Millions of people retire overseas in search of a better climate, new experiences, access to affordable healthcare and a lower cost of living.

While many established expatriate communities are halfway around the world (think: Thailand and Vietnam), one destination is a short two-and-a-half-hour flight from Miami or just four hours from New York City—Puerto Rico.

This U.S. territory in the northeastern Caribbean is an archipelago known for its stunning scenery, beautiful beaches and enviable climate—not to mention a wide variety of rums, as well as locally grown and roasted specialty coffees.

Here’s a quick peek at how long $200,000 in savings will last in Puerto Rico, plus what the country’s current economic troubles might mean for would-be retirees.

Key Takeaways

  • Puerto Rico, a U.S. territory, is a short flight away from Miami making it relatively accessible to the rest of the United States.
  • Puerto Rico is still recovering from the impact of Hurricane Maria in 2017.
  • The cost of living in Puerto Rico may not be less expensive than living in some U.S. states.
  • The natural beauty and temperate climate may make Puerto Rico attractive to retirees, however, its economic instability and annual hurricanes may present challenges.

Cost of Living

City and country database website www.numbeo.com maintains several indices that compare costs in various cities around the world, relative to the same costs in New York City. One of these indices is the Consumer Price Excluding Rent Index (CPI), which is a relative indicator of the prices of consumer goods, including groceries, restaurants, transportation, and utilities. Consumer prices in New York City are 41% higher than in San Juan, Puerto Rico.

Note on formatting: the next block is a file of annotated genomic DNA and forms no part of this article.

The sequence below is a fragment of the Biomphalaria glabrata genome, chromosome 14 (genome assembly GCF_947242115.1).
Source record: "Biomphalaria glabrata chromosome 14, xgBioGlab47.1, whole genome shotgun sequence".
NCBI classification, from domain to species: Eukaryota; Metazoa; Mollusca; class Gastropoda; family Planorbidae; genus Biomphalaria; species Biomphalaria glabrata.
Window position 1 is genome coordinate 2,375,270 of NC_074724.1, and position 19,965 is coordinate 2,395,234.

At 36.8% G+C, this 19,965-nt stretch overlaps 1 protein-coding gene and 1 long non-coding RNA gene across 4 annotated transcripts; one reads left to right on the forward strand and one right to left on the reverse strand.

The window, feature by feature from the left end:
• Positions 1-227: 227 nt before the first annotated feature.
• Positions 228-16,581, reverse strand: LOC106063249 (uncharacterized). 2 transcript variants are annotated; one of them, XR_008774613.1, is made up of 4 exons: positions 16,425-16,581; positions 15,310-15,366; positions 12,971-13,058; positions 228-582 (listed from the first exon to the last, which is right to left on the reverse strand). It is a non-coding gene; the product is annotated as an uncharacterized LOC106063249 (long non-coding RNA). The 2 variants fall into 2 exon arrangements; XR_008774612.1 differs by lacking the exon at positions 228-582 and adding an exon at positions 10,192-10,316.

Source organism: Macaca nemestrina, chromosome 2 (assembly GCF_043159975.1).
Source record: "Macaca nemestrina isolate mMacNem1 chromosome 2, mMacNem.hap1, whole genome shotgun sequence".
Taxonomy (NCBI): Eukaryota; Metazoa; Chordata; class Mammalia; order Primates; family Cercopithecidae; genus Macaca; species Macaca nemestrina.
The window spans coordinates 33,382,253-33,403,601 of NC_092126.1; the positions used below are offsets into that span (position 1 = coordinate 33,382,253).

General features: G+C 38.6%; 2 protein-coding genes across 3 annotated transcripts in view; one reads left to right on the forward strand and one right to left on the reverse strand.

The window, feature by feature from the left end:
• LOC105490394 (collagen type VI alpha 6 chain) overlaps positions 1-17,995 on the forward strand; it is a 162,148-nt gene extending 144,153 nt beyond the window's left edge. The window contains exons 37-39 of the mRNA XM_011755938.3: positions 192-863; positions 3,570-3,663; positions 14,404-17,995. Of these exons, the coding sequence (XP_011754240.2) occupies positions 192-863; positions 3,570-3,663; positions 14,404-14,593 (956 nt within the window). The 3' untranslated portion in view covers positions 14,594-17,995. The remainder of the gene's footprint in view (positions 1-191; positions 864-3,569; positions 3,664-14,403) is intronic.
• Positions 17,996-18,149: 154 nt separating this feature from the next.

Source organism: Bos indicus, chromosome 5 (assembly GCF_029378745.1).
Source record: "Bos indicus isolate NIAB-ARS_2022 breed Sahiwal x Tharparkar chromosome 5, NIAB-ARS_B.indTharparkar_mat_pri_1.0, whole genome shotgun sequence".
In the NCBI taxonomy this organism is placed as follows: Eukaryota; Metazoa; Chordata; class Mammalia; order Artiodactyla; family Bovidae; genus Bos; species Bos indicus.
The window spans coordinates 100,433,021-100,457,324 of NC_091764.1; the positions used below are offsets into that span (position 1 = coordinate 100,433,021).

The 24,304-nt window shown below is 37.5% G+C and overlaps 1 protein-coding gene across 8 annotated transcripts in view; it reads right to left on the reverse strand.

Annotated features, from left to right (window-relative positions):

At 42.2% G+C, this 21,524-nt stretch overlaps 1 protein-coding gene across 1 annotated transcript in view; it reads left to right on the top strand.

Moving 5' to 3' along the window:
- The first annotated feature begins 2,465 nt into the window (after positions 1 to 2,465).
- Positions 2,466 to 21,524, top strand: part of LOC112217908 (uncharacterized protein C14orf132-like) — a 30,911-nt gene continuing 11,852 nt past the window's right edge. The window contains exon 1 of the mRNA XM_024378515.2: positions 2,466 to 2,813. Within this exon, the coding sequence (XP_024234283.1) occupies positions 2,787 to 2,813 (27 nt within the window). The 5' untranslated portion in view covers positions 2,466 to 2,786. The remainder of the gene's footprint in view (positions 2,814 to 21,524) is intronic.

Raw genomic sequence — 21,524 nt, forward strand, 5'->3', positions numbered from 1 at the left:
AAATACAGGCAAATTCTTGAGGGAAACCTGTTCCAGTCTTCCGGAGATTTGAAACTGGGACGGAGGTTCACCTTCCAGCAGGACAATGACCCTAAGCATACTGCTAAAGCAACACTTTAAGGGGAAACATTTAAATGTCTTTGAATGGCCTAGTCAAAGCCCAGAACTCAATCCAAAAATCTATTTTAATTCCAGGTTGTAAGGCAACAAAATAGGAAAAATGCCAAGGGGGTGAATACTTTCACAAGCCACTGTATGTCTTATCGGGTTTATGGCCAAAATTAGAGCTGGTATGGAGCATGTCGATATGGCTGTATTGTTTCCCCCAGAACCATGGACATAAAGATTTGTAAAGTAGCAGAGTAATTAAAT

Another index, the Consumer Price Plus Rent Index, compares the costs of consumer goods plus rent for a particular city (again, relative to Manhattan). Prices are nearly 106% higher in New York than San Juan. Consumer prices in the U.S. are approximately 4.51% higher than in San Juan, and rent in the U.S. is nearly 26% higher than in San Juan, Puerto Rico.

The cost of living in Puerto Rico has increased in the last decade making it harder to live on a fixed income like social security.

Housing Costs

Like anywhere else, what you pay in rent in Puerto Rico depends on the property’s location, size, and features. The average monthly rent for a one-bedroom apartment in a city center is $500, according to Numbeo in 2020; outside a city center, the rent drops to an average of $388 per month. For three-bedroom apartments, the average monthly rent is $816 within a city and $600 elsewhere. 

There are no restrictions on foreign ownership of property and, depending on your situation, it might make financial sense to buy a home rather than rent. According to Numbeo, the average cost per square foot to buy in a city center is $142; outside a city, you’re looking at an average of $124 per square foot, or about $124,000 for a 1,000 square foot condo. (Note that Numbeo updates its data regularly and these numbers may vary somewhat from the numbers.)

Budget Estimates and Your $200,000

The cost of living in Puerto Rico has increased over the year and is high compared to many popular retirement destinations abroad, such as Belize, Ecuador, Nicaragua, Vietnam, the Philippines, and Thailand. (Click on highlighted countries for details on retiring there.)

Although some things are cheaper—such as property taxes—other costs, such as utilities, are much higher than in the United States. That said, while you wouldn’t necessarily move to Puerto Rico to find a lower cost of living and save money, it is possible to live on about 80% of what you spend back home. So, if your budget back home is $2,000 a month for the basics—rent, food, utilities, and transportation—you might be looking at about $1,600 a month in Puerto Rico (provided you stay away from expensive areas, such as San Juan).